A Mississauga family is giving a heartfelt thank you to Peel first responders who jumped into action to save their drowning son’s life earlier this year.
It’s a story that the boy’s father, Rameen Danish, says is a reminder of just how lucky his family is to be in Canada — and of the life-saving work first responders do every day.
“Definitely God was there for him but if it wasn’t for the paramedics, the police, the fire, the doctors, he would not have made it,” Danish told CBC News, recalling what happened on May 22.
Danish had been at work when he got a phone call from his sister, telling him to come home as soon as possible.
‘There were so many questions’
“Arman has drowned,” he recalls her telling him. The three-year-old boy had been by the pool with his grandfather, and fell in when his grandfather had gone to the bathroom.
He was under the water for about three minutes before surfacing. His grandfather found him face-down, pulled him out and tried to get him breathing, while Danish’s sister called 911.
Danish himself rushed out of the office without saying goodbye to anyone. The 10-minute drive home felt like 10 years, he said. When he got there, police and paramedics were already racing away. Danish knew it was for Arman.
He feared the worst. “I was really scared … There were so many questions.”
When he got to the hospital, he says, 10 or 12 medical staff were working on the boy. Police officers were bringing Danish and his wife water, keeping them calm.
“They were really like our family,” Danish recalled.
‘He was fighting for his life’
For 16 hours, Danish waited, watched as his little boy breathed through tubes, and feared the worst. “I was basically preparing for a funeral,” he remembered.
His wife too was beside herself, reading from the Qur’an and praying for a miracle. At one point an officer suggested she take a moment to go have some water and use the bathroom.
As he stood in the room alone with his son, Danish’s mind travelled back to the day before, when Arman was happily playing in the park.
“You just want the moment to go back to what it was. You have all these memories and in a split second you see him in a different situation … I knew he was fighting for his life.”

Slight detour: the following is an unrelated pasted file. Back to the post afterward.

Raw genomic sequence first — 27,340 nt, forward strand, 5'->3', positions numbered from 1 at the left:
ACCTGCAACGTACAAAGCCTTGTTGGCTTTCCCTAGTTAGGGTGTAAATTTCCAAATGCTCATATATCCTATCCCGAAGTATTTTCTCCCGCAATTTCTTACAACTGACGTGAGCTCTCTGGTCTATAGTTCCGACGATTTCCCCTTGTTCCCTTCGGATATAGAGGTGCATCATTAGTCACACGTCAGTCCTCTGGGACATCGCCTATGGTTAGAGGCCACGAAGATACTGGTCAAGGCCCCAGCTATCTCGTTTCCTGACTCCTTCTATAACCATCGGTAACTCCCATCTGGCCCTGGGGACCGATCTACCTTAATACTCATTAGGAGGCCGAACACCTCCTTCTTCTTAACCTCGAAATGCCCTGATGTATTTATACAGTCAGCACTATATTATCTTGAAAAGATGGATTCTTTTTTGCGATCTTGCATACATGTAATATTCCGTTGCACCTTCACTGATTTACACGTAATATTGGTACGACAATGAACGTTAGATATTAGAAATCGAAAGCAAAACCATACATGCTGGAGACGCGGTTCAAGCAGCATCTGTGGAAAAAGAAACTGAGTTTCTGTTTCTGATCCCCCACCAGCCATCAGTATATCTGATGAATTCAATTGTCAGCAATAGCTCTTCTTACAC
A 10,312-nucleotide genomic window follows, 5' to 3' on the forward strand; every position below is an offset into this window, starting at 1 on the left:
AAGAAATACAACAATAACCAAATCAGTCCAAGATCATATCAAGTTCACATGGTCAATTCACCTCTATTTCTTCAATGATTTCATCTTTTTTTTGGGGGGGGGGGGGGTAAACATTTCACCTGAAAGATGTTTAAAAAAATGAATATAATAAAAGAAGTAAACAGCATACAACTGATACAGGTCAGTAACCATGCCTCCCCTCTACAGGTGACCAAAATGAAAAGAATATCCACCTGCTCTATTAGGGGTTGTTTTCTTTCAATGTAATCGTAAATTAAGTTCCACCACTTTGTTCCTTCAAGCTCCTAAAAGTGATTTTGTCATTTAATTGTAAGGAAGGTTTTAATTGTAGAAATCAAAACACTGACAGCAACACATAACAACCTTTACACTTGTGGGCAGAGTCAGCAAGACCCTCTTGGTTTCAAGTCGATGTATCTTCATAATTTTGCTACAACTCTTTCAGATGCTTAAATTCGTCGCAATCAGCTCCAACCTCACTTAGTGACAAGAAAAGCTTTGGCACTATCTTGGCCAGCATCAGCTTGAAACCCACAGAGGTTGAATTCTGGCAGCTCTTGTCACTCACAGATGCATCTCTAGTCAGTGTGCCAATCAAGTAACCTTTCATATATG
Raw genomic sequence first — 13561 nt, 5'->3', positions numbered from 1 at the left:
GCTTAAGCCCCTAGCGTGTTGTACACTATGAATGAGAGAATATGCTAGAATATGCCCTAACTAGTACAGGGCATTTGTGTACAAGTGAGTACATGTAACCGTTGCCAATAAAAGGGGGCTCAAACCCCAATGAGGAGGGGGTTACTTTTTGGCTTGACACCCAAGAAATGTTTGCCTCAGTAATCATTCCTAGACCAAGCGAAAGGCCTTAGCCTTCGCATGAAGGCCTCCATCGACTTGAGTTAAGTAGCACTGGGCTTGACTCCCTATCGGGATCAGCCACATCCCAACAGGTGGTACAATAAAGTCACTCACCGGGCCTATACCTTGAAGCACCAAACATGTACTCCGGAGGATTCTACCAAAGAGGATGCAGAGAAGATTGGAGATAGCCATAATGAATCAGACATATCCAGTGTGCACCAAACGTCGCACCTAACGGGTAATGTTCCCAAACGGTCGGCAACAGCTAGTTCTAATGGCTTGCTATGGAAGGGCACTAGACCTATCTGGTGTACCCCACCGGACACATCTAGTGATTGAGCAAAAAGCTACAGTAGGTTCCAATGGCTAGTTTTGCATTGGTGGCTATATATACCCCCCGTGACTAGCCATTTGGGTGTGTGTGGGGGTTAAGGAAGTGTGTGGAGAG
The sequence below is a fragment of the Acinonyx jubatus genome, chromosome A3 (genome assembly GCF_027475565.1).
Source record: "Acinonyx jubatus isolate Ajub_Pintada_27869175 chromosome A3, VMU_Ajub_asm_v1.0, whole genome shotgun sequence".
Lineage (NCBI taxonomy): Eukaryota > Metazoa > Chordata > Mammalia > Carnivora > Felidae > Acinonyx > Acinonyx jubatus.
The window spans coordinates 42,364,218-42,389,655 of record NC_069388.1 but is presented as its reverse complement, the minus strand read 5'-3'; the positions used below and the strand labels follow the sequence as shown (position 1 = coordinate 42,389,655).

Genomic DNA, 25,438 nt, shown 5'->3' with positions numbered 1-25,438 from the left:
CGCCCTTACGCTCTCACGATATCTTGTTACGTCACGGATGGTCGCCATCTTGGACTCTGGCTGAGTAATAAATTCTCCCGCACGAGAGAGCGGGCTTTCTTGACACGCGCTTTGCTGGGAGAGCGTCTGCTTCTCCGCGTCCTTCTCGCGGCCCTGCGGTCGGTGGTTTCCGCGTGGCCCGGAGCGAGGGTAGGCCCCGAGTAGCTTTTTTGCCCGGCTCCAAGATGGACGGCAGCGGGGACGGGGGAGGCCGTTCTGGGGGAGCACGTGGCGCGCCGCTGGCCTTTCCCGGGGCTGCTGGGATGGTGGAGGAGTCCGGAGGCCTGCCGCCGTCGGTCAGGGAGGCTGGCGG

Just then, he says, he saw his boy’s heart rate jump back to normal. Unsure what to make of it, he snapped a photo and called for a nurse.
When the nurses arrived, he says, they couldn’t believe it either. Arman’s condition seemed to suddenly be improving. A few minutes later, his eyes opened and he called for his father.
The next day, they were out of the hospital, Arman walking and talking “as if nothing happened,” his father said.
‘We’re very lucky’
It’s the kind of care Danish says he could have never dreamed of when he was growing up in Afghanistan. In fact, at just nine years old, Danish himself went through a traumatic situation, where the outcome could have easily been very different than what it was for his son.
An explosion sent him falling three stories to the ground, shattering parts of his legs. Metal plates still hold the bones together.
But Danish says in Afghanistan, you not only have to worry about getting the care you need, but if you can afford it.
“Whether you’re going to make it to a hospital, it’s a question. Do you have the money to pay for it? It’s a question. Can you actually get there?”
They’re questions Danish says he never has to think about in Canada.
“We’re very lucky… You can’t take stuff like that for granted,” he said.
When it was all over, Danish made a point of making sure the first responders knew what it all meant to him and his family.
“I told them, you guys have really won our hearts … I think we need to praise them. We really need to give them credit for that,” he said.
He also says he plans to make sure Arman knows about the men and women who saved his life that day, and how lucky he is. And he hopes one day his son grow to do something as heroic as they do every day.
“I want him to know what happened to him. God was on his side but other people were involved in saving his life.”
And as for that line between life and death, he says, what happened to his son is a reminder of just how thin it really is.
“As thin as one hair,” he said.